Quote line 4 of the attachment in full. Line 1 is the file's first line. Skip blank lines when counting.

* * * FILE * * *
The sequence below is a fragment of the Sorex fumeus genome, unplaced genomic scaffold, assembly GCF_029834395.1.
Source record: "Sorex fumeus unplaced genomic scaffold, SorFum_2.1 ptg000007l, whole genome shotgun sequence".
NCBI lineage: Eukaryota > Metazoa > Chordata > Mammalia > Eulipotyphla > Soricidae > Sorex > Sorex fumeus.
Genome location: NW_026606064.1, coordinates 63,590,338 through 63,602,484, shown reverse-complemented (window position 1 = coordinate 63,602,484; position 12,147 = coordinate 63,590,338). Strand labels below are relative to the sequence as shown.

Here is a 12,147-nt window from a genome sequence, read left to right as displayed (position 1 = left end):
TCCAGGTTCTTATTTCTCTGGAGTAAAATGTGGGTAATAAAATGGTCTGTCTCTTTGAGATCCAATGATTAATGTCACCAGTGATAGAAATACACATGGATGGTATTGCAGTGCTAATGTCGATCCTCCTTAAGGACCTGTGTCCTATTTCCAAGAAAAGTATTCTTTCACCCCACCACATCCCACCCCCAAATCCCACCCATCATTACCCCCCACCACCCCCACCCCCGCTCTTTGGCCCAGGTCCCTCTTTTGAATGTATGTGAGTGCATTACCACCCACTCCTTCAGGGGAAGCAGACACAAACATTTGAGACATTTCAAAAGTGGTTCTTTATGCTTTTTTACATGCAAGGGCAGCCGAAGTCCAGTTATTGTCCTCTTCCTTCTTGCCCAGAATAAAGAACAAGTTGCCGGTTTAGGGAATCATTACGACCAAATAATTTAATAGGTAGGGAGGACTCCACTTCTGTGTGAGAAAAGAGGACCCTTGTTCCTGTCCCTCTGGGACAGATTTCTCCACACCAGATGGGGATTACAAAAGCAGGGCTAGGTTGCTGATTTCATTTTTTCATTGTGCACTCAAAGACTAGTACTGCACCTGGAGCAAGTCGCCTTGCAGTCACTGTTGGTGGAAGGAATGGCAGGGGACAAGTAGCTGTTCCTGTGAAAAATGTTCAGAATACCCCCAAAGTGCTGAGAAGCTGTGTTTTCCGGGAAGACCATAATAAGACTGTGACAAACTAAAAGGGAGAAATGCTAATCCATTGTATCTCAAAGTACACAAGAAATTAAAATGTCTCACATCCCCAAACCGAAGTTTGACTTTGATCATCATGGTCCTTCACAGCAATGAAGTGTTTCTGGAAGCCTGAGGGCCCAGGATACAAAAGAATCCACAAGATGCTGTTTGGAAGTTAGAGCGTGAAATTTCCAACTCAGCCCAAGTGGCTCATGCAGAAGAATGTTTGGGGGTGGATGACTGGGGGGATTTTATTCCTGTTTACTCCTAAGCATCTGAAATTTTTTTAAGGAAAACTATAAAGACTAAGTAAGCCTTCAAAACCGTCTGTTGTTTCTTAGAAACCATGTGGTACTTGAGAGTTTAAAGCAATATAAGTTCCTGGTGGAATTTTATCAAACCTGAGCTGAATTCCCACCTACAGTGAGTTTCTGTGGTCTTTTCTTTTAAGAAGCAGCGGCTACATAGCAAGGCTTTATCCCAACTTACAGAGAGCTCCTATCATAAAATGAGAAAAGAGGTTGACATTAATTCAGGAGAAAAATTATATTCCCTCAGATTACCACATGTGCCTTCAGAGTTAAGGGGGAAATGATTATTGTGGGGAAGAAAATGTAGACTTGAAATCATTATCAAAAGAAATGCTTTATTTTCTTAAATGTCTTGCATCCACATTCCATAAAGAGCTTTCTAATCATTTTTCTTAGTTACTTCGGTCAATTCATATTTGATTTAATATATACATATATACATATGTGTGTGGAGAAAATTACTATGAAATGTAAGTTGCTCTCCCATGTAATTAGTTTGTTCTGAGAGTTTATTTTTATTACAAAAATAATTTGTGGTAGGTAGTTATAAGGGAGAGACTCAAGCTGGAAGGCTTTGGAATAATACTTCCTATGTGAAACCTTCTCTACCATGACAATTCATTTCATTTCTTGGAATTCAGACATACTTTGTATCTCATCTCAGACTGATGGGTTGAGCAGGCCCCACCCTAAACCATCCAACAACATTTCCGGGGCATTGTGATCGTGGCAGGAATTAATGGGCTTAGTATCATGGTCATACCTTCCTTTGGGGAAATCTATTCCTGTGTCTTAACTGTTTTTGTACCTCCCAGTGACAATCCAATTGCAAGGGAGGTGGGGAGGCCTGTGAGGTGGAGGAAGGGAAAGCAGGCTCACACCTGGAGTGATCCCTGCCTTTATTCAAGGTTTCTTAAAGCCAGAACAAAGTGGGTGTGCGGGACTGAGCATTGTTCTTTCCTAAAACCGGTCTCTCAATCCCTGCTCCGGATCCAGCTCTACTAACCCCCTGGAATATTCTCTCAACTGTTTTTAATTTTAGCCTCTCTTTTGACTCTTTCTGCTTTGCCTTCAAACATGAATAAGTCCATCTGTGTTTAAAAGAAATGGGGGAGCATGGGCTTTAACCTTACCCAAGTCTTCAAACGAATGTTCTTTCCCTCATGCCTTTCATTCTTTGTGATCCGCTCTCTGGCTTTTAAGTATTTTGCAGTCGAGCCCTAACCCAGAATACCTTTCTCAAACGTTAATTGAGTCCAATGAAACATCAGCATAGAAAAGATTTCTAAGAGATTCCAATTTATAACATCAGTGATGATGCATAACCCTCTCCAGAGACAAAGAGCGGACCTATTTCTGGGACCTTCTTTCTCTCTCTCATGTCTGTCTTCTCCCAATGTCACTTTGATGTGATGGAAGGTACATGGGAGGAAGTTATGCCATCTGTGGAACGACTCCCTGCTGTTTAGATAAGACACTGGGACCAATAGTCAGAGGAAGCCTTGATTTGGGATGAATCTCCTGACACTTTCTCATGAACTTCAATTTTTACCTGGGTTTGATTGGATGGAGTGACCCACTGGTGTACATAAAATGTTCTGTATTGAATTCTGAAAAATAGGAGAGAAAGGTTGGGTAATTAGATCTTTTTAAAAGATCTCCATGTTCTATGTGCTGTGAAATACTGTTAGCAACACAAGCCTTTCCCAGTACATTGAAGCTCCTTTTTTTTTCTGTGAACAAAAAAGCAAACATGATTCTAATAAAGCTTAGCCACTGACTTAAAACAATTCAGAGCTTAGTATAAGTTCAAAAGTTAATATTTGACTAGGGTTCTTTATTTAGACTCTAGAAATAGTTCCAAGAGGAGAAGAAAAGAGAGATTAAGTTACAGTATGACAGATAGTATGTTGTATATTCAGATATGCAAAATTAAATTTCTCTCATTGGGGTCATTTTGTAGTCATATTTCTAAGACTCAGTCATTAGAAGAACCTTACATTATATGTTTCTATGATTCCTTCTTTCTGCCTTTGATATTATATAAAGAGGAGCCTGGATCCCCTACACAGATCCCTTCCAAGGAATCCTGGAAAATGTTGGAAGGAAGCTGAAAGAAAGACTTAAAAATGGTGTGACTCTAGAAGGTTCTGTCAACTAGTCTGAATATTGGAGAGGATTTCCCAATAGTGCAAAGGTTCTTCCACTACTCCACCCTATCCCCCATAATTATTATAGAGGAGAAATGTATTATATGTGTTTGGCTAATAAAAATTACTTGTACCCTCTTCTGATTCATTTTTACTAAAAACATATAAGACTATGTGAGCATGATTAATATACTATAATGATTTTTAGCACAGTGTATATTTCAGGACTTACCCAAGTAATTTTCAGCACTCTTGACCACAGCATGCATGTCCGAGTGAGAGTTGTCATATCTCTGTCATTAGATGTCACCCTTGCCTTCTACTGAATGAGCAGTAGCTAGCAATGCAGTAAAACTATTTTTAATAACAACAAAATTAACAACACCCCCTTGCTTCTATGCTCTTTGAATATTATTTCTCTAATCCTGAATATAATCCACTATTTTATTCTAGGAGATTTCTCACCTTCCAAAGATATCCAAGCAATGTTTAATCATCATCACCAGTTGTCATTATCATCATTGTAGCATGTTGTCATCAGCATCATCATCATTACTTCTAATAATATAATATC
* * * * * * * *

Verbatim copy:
Genome location: NW_026606064.1, coordinates 63,590,338 through 63,602,484, shown reverse-complemented (window position 1 = coordinate 63,602,484; position 12,147 = coordinate 63,590,338). Strand labels below are relative to the sequence as shown.